This World Series could go down as the greatest World Series of all time. Two cursed teams, the Chicago Cubs and the Cleveland Indians, came in having the two biggest championship droughts in baseball. The Cubs hadn’t won a World Series since 1908, and the Indians since 1948. The Indians commanded the playoffs, sweeping both teams they faced, while the Cubs beat a wild card team and the third-seed team in the National League.
The Indians took a commanding 3-1 lead in the series after pitcher Corey Kluber pitched a great game one and game four, and the Indians’ bullpen, featuring Andrew Miller and Cody Allen, shut the door. Shortstop Francisco Lindor and second baseman Jason Kipnis came up in the clutch with Lindor having two big hits in the first half of the series, and Kipnis hitting four homers.
Things changed in the last three games. The Cubs’ weapon, closer Aroldis Chapman, threw 62 pitches out of the bullpen in games five and six, helping the C
ubs tie the series at three, but he didn’t have the biggest impact. In game six, Addison Russell hit a two-run double and a grand slam. Kris Bryant hit two homers in the two games.Chapman overworked the last three games of the series is the reason why he gave up the dramatic, game-tying home run in the eighth against Indians centerfielder Rajai Davis in the seventh game, and almost gave up a game-winning home run in the next inning to Indians second baseman Jason Kipnis, but it ended up being a foul ball. This also displayed manager Joe Maddon’s distrust in his other two relievers, Hector Rondon and Pedro Strop, who closed and set up respectively to start the season before the Cubs acquired Chapman in late July.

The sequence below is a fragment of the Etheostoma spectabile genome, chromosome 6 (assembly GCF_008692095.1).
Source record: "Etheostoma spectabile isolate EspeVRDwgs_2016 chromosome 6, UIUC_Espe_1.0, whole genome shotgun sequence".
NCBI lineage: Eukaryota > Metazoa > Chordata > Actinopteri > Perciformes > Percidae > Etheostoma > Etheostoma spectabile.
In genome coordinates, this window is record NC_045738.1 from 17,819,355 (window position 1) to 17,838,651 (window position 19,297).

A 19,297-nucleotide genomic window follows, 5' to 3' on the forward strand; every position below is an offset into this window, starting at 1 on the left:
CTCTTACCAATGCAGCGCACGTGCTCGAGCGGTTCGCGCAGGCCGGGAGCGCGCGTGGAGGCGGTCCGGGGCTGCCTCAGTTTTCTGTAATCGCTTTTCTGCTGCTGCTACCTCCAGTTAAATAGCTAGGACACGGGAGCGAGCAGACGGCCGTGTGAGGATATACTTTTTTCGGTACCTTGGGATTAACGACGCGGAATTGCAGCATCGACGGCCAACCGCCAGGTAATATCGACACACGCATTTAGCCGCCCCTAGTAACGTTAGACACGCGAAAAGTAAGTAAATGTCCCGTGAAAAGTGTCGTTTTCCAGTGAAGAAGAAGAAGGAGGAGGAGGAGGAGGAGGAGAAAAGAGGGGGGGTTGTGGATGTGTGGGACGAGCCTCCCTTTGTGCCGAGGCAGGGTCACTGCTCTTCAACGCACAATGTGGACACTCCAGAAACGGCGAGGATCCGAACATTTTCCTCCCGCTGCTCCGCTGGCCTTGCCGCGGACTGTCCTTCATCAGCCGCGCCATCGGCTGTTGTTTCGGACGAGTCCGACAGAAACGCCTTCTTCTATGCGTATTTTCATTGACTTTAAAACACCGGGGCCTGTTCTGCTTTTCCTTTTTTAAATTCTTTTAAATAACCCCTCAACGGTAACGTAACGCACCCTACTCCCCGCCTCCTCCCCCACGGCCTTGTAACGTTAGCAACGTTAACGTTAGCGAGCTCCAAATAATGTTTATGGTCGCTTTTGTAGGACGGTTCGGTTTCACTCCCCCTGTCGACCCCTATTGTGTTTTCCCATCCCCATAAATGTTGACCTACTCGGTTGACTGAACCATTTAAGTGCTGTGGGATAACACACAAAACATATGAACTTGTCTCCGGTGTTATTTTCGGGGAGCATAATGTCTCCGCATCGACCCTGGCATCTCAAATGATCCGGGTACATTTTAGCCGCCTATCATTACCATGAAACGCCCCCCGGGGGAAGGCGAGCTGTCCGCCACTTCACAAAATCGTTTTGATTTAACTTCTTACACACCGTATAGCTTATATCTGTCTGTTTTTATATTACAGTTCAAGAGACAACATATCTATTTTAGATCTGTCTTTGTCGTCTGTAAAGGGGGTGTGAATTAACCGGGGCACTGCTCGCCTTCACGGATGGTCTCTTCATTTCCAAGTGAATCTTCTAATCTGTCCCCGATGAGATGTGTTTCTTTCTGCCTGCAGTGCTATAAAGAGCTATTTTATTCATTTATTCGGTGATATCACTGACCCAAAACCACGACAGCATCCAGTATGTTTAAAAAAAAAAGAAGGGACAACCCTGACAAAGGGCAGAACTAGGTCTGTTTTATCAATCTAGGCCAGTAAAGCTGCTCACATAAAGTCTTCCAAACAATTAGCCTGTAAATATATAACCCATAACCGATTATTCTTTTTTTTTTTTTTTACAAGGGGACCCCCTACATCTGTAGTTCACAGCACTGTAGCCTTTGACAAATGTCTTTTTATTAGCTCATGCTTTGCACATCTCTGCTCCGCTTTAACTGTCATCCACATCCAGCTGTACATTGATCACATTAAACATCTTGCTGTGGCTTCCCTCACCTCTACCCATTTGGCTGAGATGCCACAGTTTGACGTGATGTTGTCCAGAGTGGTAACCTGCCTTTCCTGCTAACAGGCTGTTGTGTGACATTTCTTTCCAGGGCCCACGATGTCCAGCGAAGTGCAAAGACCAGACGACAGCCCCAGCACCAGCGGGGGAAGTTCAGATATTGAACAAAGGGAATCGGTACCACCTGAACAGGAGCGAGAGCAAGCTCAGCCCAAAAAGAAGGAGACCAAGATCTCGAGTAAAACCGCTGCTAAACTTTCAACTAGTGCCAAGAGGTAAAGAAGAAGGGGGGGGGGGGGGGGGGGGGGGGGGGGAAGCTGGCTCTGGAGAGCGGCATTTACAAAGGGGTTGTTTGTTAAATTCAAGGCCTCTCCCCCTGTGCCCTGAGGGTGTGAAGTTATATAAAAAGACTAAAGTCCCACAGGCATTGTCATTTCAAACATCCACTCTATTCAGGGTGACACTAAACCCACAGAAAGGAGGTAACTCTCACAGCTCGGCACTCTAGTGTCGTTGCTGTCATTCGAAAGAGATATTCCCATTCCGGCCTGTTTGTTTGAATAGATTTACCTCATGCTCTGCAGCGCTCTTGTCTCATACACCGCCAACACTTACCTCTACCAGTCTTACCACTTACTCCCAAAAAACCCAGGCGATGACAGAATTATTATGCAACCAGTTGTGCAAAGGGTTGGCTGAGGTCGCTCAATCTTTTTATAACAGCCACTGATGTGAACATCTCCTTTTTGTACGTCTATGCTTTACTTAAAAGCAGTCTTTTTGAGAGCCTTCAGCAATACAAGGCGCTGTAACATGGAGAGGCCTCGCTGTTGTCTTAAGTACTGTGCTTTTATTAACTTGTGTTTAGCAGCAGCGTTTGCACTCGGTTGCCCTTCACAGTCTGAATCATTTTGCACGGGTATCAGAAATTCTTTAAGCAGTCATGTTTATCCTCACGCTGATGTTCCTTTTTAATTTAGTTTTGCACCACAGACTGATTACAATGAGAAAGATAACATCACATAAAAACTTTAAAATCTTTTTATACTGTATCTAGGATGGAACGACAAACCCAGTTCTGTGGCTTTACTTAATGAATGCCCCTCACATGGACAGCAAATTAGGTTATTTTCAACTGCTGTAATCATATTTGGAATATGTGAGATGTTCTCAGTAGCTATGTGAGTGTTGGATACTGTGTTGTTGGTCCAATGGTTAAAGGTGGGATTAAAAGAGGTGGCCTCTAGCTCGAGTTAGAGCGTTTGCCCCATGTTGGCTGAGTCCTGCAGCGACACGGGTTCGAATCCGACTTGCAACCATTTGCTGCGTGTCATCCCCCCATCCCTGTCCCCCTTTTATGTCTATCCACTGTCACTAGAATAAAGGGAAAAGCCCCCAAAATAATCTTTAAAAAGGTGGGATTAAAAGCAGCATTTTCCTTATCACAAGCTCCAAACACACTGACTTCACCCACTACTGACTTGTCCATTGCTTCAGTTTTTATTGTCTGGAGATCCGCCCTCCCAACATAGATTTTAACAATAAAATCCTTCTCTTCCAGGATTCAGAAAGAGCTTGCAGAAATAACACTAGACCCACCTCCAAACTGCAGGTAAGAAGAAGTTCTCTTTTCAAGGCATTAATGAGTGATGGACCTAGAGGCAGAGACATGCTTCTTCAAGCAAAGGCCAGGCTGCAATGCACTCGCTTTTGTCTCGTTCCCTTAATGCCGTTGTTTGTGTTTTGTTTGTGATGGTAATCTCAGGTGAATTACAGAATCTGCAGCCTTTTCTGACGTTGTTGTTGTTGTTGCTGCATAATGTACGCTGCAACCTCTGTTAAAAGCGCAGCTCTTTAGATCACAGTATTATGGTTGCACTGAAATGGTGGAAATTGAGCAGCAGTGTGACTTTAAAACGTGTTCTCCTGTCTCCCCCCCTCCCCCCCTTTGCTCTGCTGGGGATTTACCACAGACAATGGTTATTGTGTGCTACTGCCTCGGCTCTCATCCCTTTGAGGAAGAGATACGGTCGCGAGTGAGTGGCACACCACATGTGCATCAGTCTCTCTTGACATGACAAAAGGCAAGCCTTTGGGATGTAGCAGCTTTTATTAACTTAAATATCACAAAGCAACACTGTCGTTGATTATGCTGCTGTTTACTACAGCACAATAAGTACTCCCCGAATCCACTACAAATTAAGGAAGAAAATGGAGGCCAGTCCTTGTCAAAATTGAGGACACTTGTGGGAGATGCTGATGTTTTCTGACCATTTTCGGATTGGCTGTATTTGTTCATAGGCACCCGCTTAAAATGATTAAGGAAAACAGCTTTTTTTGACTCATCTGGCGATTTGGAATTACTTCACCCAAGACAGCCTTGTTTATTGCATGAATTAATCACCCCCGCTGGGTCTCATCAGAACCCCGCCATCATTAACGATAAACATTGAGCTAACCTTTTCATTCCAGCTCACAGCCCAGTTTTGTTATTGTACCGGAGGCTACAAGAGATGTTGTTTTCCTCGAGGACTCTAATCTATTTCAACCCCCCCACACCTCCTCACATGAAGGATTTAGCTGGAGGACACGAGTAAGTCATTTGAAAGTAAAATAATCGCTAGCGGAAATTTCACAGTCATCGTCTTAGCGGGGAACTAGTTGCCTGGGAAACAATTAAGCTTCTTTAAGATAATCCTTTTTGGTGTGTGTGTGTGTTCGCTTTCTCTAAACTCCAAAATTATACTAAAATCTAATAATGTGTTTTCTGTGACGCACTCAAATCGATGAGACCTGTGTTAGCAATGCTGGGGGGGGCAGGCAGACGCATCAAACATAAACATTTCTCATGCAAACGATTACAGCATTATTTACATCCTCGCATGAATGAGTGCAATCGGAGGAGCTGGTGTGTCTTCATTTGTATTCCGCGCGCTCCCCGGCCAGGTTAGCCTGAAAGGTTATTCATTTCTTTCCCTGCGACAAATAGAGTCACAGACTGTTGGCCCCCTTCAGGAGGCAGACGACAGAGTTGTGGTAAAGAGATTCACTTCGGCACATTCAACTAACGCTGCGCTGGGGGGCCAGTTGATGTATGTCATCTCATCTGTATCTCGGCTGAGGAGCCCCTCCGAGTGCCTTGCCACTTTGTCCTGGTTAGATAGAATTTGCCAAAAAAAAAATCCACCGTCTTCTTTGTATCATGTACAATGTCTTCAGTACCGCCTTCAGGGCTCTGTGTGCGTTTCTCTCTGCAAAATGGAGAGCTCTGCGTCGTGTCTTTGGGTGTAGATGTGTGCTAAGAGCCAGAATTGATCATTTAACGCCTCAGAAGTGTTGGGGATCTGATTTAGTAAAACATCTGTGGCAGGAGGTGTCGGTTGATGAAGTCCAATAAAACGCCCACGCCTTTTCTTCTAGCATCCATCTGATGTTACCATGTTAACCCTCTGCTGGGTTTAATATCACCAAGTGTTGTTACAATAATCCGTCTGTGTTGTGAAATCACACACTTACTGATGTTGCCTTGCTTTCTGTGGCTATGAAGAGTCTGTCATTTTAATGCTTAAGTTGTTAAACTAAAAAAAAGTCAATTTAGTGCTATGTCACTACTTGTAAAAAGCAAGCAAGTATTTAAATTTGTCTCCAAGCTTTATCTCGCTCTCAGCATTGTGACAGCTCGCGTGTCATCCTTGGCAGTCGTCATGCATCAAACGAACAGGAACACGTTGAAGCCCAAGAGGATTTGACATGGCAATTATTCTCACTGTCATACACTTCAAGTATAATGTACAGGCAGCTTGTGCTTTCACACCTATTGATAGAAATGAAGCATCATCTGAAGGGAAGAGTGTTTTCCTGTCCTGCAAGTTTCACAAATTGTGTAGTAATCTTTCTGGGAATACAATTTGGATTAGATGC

The Indians also had overworked their bullpen aces Cody Allen and Andrew Miller. Allen and Miller gave up more runs in the seventh game than they did in the entire rest of the postseason, likely because Indians manager Terry Francona used them too much. They are arguably the two best relievers in at least the American League, but Bryan Shaw and Zach McAllister are also very effective. The Indians could have won the game if they just managed their bullpen better. Maddon and Francona are known for making strange decisions that end up working, and in game seven, it all fell apart. They overworked their bullpen. For the Cubs, the reason they allowed the Indians to come back in game seven is because they just used Chapman the entire time instead of using weapons such as Mike Montgomery, Strop and Rondon.
The Indians fell apart because they used Andrew Miller and Cody Allen all the time and used them more than one inning, which they were used to during the season. Using someone like Zach McAllister, or even Trevor Bauer, a starter, to relieve, and have Miller and Allen s
et up and close later in the game would have yielded better results.
Game seven will arguably go down as the best game in baseball history. With both curses on the line, star-studded rosters, both managers solidifying their hall of fame legacy, and the game just being a nail biter the entire way, this game on November 2 was amazing.
The World Series is where heroes are born, history is made, curses are broken and memories are created. The Cubs broke their 108-year curse, beginning a new era of baseball. Now we have to see who will be crowned champion next year.